That challenge makes this victory all the no-added-sugar sweeter. If you’re curious why I work to eliminate added sugar in my diet and what the heck do I mean by added sugar anyway, click here to receive a free video which explains all that.

I love these chocolate zucchini muffins because…

  • they are chocolate (hello!)
  • are sweetened only with fruit
  • contain a ‘veggie which my children normally don’t like
  • have an added plant-protein boost from the almond butter and ground flax seed
  • and just look at these delightful air bubbles when you split them open (which reminds me of the Aero bars I used to eat as a child – it’s a Canadian thing)

 

When I’ve made these, I used fresh shredded zucchini. If you’re using frozen, make sure you stir it in while it’s still frozen and get them into the oven ASAP. That way, the water naturally occurring in the zucchini won’t create a soggy mess for you.

Confession: I did add a few dairy-free chocolate chips to some of the batter which helps “bridge the gap” between traditional added sugar muffins and fruit-sweetened ones. However, I don’t think my family was any wiser when they ate the chip-free muffins, so I might leave them out altogether next time.

 

Print
Chocolate Zucchini Muffins
Prep Time
15 mins
Cook Time
30 mins
Total Time
45 mins
 

These chocolate zucchini muffins are sweetened entirely with fruit which makes them perfect for breakfast, but they are sweet enough for snacking or as a dessert too!

Course: Breakfast, Dessert, Snack
Servings: 12
Author: Andrea Anderson
Ingredients
Dry Ingredients
  • 1 cup spelt flour
  • 1/2 cup cocoa powder
  • 1.5 tsp baking powder
  • 1/2 tsp baking soda
  • 1/2 tsp salt
  • 3 scoops 100% pure stevia*
Wet Ingredients
  • 1 small ripe/slightly underripe banana
  • 1 cup unsweetened almond coconut milk
  • 1 flax egg (1 T ground flax seed + 3 T water)
  • 1 tsp vanilla
  • 1/2 cup date paste*
  • 1/4 cup almond butter
  • 1 cup shredded zucchini
  • 1 tsp apple cider vinegar
  • dairy-free chocolate chips (optional)
Instructions
  1. Pre-heat your oven to 350 degrees F and grease your muffin tin well (coconut oil is recommended). Mix up your flax egg and set aside.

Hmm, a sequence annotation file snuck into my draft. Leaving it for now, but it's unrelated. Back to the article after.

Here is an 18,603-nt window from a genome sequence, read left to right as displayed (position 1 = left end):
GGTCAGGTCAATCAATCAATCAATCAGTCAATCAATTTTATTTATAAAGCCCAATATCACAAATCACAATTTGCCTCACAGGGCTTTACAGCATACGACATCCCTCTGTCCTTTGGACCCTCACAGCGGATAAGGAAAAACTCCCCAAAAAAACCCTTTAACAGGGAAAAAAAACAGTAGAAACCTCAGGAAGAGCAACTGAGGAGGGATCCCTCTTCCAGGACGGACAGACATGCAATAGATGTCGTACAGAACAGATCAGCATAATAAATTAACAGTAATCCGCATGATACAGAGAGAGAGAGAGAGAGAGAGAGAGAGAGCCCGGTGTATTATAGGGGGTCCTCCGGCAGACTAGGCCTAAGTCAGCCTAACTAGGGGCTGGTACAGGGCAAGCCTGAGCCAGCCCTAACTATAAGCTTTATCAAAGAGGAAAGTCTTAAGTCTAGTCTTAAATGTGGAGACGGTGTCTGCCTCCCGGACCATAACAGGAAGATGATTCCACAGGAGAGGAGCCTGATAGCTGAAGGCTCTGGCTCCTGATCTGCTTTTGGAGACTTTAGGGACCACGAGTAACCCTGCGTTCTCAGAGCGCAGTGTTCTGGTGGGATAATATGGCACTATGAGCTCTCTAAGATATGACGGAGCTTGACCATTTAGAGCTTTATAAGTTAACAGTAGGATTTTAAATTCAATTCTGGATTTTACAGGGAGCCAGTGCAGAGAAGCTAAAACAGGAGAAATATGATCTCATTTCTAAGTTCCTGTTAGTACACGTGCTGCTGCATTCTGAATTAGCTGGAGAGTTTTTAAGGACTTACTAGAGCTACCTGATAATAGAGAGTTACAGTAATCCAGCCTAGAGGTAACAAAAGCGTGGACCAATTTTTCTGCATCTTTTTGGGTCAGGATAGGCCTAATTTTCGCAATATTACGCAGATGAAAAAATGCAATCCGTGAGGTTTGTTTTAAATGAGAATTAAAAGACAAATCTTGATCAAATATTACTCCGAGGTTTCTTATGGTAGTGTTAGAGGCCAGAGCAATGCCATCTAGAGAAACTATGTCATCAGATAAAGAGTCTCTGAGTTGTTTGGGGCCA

2. In a large bowl combine all dry ingredients and mix to thoroughly combine.

  3. In a food processor or high speed blender, add all wet ingredients EXCEPT the zucchini and apple cider vinegar. Blend until well-combined and very smooth then add to the dry ingredients. Gently fold the dry ingredients into the wet until combined.

  4. Gently stir in the zucchini and then add the apple cider vinegar and gently mix again. Spoon into prepared muffin tins and bake for 27-30 minutes or until a toothpick inserted in the center comes out clean.


  5. When finished baking, leave in the muffin tins for 10-15 minutes and then loosen with a knife and remove from the tin and place on a cooling rack. Store muffins in a covered container for 1-2 days refrigerated or 3-4 days refrigerated.

Recipe Notes

*Recipe Notes

  • Be sure to use 100% pure stevia
  • If you can't find date paste, you can make your own by soaking 3/4 cup of Medjool dates in warm water for 1-2 hours and then blending until smooth. In this case, it's best to buy Medjool dates with the pits still in them and simply remove the pits just before using.
  • I recommend using spelt flour and unsweetened almond coconut milk as it's why I used and results may vary with other flours or dairy-free milks although feel free to experiment
  • Unless you don't mind a slight banana flavor to these muffins, I recommend using a small perfectly ripe or just under-ripe banana.

 

(contains affiliate links which help fund this blog at no cost to you 🙂 )

  •  Click here for my favorite food processor
  • I got my organic spelt flour (GMO free!) from the bulk section at Whole Foods, or you can find it here.
  • Target and many other grocery stores carry the unsweetened almond coconut milk, but you also can get it here.
  • Pure stevia: It’s critical to use 100% pure stevia with no additives or fillers. I get mine at Trader Joe’s, but try the NOW BetterStevia™ Organic Zero Calorie Powdered Sweetener — 1 oz brand here. Even though it appears pricey, a little goes a looong way, and my container lasted me for several years! This link will save you $5 on your order…comment or message me if you want to know which products I stock up on to get the free shipping
  • I usually buy my almond butter from Trader Joe’s, but click here for another option.
  • Date paste: I usually buy mine at a local Mediterranean/middle eastern store. If you don’t have one near by, you can make your own using Medjool dates (see Recipe Notes) Happily, Aldi has been carrying Medjool dates lately, but you can also find them here.
  • I get my chocolate chips at Trader Joe’s, but here is another kind of dairy-free chocolate chip if you aren’t near a Trader Joe’s